People with higher education say there’s too much emphasis on test scores
Much has been made about the pitfalls of standardized testing. Children learn in different ways and at varying rates, so testing for true knowledge can be counterproductive. According to a YouGov Omnibus survey, most Americans agree that up until college, standardized exams fall short when it comes to preparing children for daily life – and those who have gone through the most standardized testing (postgraduates), believe this more strongly than anyone.
Respondents who say they have a degree past a high school diploma also say that standardized testing is a poor measure of when to move a child to the next grade. The higher the respondent’s academic achievement, the stronger this sentiment is echoed.
While 46% of the general public believe that the best way to measure a student’s readiness for the next grade is by administering standardized exams, nearly the same amount of Americans believe that it is not (42%). A tale of skewed generational differences outlines how differently these exams are viewed. Just over half (55%) of those ages 55 and over say the exams accurately measure how prepared a student is. Four in ten (40%) millennials say the same but a slighter greater number say they disagree with how well standardize exams prepare students (47%). Americans between the age of 35-54 (54% of whom have children under 18, according to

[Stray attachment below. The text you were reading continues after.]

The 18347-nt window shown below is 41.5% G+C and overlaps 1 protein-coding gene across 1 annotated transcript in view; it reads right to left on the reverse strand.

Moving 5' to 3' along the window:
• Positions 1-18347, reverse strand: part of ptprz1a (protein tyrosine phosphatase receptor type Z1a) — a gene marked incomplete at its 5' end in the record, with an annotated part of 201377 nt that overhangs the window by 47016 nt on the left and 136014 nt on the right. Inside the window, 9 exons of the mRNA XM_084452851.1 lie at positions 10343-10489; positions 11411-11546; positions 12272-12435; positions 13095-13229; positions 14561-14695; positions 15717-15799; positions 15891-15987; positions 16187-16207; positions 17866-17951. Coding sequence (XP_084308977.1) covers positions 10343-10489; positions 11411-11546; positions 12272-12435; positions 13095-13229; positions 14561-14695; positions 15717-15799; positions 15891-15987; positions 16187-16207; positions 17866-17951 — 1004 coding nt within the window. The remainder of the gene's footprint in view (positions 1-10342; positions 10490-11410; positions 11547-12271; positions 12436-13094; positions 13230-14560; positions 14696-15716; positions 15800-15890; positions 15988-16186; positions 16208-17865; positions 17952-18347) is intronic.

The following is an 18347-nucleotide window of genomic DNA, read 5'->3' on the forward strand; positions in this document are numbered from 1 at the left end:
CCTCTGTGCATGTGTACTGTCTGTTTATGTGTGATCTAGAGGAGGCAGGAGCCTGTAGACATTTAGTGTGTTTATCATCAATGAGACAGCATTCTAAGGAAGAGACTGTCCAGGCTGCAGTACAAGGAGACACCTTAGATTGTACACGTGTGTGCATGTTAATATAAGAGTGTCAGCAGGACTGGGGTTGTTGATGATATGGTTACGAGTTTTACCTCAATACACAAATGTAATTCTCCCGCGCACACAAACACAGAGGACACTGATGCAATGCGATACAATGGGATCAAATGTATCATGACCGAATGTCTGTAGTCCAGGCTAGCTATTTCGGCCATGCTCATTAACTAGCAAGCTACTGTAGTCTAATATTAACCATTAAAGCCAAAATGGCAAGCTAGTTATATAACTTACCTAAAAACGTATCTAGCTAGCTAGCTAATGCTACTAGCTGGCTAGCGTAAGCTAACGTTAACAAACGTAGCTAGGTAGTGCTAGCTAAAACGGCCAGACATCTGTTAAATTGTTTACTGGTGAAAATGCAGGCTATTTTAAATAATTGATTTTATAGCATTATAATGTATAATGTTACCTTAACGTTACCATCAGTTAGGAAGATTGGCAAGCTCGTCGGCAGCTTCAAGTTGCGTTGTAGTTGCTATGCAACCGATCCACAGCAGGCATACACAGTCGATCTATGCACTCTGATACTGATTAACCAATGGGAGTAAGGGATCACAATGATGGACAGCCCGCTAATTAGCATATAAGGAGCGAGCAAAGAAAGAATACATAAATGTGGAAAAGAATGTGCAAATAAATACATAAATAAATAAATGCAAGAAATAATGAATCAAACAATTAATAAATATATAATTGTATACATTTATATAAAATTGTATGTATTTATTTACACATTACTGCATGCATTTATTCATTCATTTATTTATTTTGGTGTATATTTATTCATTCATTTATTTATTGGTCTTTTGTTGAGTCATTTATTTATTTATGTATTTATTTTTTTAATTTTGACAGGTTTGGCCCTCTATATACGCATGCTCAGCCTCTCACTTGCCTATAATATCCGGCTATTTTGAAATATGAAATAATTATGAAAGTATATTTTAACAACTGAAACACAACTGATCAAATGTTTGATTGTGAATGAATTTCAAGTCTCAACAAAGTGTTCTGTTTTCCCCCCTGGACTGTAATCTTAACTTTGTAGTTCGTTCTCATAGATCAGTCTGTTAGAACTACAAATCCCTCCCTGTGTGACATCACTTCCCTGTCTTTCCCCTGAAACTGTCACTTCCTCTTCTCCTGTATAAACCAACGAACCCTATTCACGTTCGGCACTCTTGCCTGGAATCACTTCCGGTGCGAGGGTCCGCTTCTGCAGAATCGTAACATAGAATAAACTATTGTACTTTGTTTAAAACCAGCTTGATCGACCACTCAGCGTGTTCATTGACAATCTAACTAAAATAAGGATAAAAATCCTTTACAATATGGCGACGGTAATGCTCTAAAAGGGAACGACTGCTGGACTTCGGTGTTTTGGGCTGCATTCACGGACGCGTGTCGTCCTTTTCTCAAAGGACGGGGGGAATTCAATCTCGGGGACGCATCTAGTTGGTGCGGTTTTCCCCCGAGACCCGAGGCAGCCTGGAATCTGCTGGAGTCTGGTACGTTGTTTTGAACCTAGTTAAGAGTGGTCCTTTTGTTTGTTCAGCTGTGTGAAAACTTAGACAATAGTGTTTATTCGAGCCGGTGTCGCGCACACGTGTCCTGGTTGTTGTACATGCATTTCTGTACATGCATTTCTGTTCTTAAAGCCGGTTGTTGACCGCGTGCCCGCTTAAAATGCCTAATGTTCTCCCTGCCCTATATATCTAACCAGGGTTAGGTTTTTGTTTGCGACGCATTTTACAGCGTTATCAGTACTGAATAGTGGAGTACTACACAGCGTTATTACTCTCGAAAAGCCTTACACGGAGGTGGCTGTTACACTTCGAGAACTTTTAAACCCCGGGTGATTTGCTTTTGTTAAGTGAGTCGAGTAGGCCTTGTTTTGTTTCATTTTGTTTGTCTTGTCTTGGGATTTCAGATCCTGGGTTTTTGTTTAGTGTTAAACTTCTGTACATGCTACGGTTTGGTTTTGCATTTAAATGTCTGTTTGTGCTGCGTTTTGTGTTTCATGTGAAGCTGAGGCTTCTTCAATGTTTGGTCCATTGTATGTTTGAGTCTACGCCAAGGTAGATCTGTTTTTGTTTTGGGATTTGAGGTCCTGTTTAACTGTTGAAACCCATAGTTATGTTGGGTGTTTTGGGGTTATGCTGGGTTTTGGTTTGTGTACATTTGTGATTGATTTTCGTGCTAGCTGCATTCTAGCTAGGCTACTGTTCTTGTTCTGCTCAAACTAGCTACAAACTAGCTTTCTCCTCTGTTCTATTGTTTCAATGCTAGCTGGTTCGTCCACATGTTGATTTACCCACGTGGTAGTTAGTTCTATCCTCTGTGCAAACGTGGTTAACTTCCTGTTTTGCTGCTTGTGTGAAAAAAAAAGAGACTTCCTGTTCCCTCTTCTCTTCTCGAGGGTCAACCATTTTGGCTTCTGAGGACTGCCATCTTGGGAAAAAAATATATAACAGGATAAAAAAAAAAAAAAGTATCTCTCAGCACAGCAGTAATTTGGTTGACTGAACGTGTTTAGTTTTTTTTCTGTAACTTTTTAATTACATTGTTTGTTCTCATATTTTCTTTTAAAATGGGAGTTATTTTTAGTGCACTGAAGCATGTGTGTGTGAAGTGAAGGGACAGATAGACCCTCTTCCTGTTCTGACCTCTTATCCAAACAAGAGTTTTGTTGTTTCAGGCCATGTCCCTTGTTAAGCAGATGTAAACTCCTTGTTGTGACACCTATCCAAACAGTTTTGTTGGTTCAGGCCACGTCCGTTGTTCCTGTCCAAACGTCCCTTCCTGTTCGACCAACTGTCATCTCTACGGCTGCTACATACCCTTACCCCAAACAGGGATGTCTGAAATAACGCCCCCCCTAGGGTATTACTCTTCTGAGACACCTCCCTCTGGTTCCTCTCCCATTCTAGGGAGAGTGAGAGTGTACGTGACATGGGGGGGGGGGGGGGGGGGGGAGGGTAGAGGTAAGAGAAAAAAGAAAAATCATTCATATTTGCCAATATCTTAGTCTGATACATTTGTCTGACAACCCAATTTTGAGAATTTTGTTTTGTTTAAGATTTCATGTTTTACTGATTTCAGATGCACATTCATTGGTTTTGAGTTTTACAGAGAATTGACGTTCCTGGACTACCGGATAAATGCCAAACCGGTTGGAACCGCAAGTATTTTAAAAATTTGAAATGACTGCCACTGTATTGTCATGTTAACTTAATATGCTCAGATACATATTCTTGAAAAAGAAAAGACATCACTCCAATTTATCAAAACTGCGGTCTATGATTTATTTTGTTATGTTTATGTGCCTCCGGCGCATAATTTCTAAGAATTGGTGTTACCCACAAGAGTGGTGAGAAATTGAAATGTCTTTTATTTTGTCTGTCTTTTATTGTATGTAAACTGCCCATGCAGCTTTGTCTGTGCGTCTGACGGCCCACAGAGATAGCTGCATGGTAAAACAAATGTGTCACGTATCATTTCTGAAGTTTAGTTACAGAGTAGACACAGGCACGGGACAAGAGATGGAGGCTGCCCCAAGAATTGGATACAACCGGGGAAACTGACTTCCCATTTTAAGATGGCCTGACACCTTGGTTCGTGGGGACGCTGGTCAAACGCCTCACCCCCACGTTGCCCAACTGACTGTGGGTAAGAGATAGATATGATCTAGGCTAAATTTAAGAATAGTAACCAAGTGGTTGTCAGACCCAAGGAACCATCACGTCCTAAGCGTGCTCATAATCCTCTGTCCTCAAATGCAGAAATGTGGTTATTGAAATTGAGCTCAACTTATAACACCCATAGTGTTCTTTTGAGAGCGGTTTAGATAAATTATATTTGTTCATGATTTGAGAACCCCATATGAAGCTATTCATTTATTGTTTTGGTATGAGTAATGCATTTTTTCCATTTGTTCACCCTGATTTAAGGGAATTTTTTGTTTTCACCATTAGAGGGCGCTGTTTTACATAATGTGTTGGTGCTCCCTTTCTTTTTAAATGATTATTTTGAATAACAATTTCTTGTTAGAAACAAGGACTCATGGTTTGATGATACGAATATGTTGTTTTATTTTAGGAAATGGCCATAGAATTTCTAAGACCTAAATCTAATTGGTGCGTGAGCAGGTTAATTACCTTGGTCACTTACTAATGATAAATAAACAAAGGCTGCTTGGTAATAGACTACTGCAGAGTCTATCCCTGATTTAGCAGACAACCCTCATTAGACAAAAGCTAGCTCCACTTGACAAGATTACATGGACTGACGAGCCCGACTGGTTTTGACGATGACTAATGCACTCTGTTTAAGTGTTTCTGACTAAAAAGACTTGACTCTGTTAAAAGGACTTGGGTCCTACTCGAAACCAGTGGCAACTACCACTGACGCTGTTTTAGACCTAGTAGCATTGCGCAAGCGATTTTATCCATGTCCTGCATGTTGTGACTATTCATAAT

) are dead split in this view – 41% agreeing and disagreeing.
When asked if standardized tests prepare students for the tasks of daily life – like cooking for oneself or creating a budget and sticking to it – nearly six in ten adults said they didn’t (59%). YouGov also asked what abilities respondents would like a standardized test to measure and found that learning to budget (75%) and perform CPR (71%)were at the top. Over half of Americans (62%) wanted to test for memorization and creativity, two abilities that most standardized exams still measure, but life skills such as learning how to cook (63%), maintain a car (66%), and file taxes (68%) garnered much greater support.
Half of America think that there is too much emphasis on standardized test scores – a sentiment that 70% of people with postgraduate degrees believe. These postgrads also disagree that a student’s standardized test scores are indicative of a teacher’s performance (58%) but 51% of Americans say that the blame and merit of those scores rests with that teacher.